Two important observations regarding this passage:

First, Paul clearly states that the practice of homosexuality is not “natural” behavior for humans. I do not think Paul is being scientific as much as he is being “obvious” in making this connection. The fact that it’s not natural does not necessitate that the behavior is sin. However, it does dismiss the claim that it is natural behavior. With that said, it could be argued that the act is an act against the natural order of things, in which case it could be deemed as sin on that basis.

Second, Paul does not differentiate this sin as being any worse than the others. He also does not give us permission to judge those to whom this applies. In fact, if you continue to read on, you will notice that chapter two is very clear: God is the judge of Sin, not man. Therefore, this is between the individual and God. I cannot help but think of that powerful story of Jesus and the woman caught in adultery: “Let he who is without sin cast the first stone“. People, I urge you, put down your stones!

 

Being Honest

No doubt, for some, this section will be hard to read, but if you have made it this far, I encourage you to continue. The truth is sometimes a hard pill to swallow.
We need more homosexuals in the church! What does it mean that 99% (this is my sarcastic non-scientific number) of those who attend our churches are NOT homosexual? Is there any other “sin” that is so exclusionary to the point that we refuse to let the individual in on the basis of that sin. I would argue that there are more rapists and murderers in the church than there are homosexuals. In fact, there are hundreds if not thousands of churches and organizations that reach out to rapists and murders through prison ministries. There is much less love shown to the homosexual community.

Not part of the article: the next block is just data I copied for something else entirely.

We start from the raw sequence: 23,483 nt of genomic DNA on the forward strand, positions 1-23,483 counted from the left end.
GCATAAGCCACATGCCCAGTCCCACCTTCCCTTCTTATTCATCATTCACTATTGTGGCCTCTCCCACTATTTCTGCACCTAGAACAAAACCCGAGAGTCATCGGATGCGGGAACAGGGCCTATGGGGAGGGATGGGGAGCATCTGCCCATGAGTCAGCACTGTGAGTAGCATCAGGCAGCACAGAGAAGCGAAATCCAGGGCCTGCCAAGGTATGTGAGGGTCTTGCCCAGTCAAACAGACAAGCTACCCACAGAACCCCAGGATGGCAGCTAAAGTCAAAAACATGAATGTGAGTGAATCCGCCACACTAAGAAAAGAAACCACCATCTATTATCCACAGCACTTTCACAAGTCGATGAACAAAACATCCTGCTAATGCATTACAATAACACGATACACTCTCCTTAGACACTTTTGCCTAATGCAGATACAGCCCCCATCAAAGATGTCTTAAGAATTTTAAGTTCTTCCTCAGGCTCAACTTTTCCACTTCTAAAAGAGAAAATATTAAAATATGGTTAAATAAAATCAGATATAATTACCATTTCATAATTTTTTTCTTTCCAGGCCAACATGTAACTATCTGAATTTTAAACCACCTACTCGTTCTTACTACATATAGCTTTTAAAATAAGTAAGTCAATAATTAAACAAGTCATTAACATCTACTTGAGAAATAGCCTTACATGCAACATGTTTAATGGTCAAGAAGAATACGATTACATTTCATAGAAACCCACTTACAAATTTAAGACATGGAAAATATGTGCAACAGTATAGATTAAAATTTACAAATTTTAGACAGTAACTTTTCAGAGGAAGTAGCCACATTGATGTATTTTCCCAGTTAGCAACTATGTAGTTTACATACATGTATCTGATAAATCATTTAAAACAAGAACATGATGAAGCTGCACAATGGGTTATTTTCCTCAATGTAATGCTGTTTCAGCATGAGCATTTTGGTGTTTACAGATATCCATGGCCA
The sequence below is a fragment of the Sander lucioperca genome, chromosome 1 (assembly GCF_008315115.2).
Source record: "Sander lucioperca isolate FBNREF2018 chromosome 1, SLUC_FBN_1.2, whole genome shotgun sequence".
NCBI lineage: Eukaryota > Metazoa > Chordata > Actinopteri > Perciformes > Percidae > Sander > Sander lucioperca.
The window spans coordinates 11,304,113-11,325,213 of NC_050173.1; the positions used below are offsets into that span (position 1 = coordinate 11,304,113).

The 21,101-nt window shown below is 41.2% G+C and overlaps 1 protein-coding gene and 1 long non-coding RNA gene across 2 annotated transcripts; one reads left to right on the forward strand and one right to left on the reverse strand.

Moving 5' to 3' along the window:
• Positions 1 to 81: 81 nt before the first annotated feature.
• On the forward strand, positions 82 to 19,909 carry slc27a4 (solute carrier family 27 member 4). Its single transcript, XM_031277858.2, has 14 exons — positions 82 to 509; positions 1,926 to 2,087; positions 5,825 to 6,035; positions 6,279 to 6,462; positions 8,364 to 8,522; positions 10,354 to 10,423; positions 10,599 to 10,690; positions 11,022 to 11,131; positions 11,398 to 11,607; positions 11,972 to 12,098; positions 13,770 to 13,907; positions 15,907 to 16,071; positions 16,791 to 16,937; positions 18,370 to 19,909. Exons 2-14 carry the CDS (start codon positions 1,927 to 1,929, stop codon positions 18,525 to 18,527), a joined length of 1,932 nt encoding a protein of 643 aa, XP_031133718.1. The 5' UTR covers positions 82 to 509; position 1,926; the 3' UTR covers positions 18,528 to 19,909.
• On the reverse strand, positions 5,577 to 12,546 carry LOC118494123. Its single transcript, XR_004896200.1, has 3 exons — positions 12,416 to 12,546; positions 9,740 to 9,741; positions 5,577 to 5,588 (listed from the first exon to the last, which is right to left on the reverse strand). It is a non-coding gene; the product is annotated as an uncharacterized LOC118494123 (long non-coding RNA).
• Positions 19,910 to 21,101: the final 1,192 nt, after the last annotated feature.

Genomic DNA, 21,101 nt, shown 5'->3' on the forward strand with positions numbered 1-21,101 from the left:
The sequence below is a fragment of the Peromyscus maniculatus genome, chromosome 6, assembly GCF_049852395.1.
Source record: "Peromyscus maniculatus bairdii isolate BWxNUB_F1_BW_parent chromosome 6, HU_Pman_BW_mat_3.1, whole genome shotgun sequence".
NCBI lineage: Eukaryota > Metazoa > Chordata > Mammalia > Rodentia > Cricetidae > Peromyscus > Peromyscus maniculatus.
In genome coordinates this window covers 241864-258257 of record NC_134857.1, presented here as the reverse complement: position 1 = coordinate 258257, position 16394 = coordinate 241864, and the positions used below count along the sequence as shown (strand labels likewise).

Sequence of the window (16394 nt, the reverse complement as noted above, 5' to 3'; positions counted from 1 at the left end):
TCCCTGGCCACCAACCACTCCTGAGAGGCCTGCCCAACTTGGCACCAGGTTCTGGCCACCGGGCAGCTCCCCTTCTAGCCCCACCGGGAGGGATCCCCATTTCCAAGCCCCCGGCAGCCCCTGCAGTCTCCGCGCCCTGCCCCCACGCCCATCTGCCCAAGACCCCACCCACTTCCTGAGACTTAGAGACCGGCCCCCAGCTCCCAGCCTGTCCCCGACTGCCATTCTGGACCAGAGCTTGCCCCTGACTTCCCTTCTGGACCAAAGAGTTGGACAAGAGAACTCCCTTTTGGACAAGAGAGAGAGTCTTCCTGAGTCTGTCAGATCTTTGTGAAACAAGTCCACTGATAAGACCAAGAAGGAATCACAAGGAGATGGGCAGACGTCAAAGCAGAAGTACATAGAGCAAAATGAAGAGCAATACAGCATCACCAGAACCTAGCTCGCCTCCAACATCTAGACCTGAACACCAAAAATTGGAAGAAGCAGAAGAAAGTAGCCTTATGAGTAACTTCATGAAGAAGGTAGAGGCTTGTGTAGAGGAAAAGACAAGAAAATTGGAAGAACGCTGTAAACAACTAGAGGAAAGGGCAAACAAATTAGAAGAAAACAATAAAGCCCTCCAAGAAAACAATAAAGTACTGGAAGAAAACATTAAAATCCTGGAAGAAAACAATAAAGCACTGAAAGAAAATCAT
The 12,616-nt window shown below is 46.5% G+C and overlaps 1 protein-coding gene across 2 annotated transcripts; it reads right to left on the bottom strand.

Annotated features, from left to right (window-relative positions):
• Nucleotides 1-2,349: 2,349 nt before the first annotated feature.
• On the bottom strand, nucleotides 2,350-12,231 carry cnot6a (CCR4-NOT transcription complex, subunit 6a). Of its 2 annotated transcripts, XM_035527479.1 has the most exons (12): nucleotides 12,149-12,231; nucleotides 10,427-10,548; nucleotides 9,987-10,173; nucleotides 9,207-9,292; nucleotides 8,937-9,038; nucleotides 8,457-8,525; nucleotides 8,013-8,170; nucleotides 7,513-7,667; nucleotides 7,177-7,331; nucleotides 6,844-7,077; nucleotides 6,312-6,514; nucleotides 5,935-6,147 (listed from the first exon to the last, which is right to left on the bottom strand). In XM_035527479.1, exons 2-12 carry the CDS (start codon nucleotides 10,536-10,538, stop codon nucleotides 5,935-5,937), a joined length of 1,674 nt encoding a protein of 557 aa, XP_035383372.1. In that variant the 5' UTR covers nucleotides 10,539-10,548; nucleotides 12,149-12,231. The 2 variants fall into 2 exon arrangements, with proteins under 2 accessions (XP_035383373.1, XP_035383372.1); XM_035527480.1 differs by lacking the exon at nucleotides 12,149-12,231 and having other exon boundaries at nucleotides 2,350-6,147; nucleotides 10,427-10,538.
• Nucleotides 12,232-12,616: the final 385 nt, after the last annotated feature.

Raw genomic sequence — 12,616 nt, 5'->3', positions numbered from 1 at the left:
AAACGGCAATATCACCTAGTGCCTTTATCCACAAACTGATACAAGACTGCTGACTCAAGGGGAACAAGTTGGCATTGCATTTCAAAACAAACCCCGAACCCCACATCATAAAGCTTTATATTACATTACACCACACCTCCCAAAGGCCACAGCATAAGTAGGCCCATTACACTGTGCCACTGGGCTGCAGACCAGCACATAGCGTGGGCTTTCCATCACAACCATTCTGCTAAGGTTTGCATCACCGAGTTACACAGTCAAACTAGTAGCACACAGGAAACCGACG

I understand that in most cases sin is a very private matter. That is to say, we don’t walk around with signs that tell everyone what sins we have committed for the day. Moreover, having a practicing homosexual couple in the church makes their “issue” more obvious.

Here are the reasons I think we don’t have as many homosexuals in the church as we should. Please feel free to think of these as the great sins of our time:

We treat homosexuals much like many of our ancestors treated African Americans. We just don’t let them in. The unfortunate segregation that still occurs today within the church is an abhorrent result of the segregation that took place only a couple of generations ago. Can you imagine creating laws that purposely singled out individuals solely based upon the color of their skin? Just remember that the next time you go to the polls to vote. It was a sin then, and it’s still a sin now.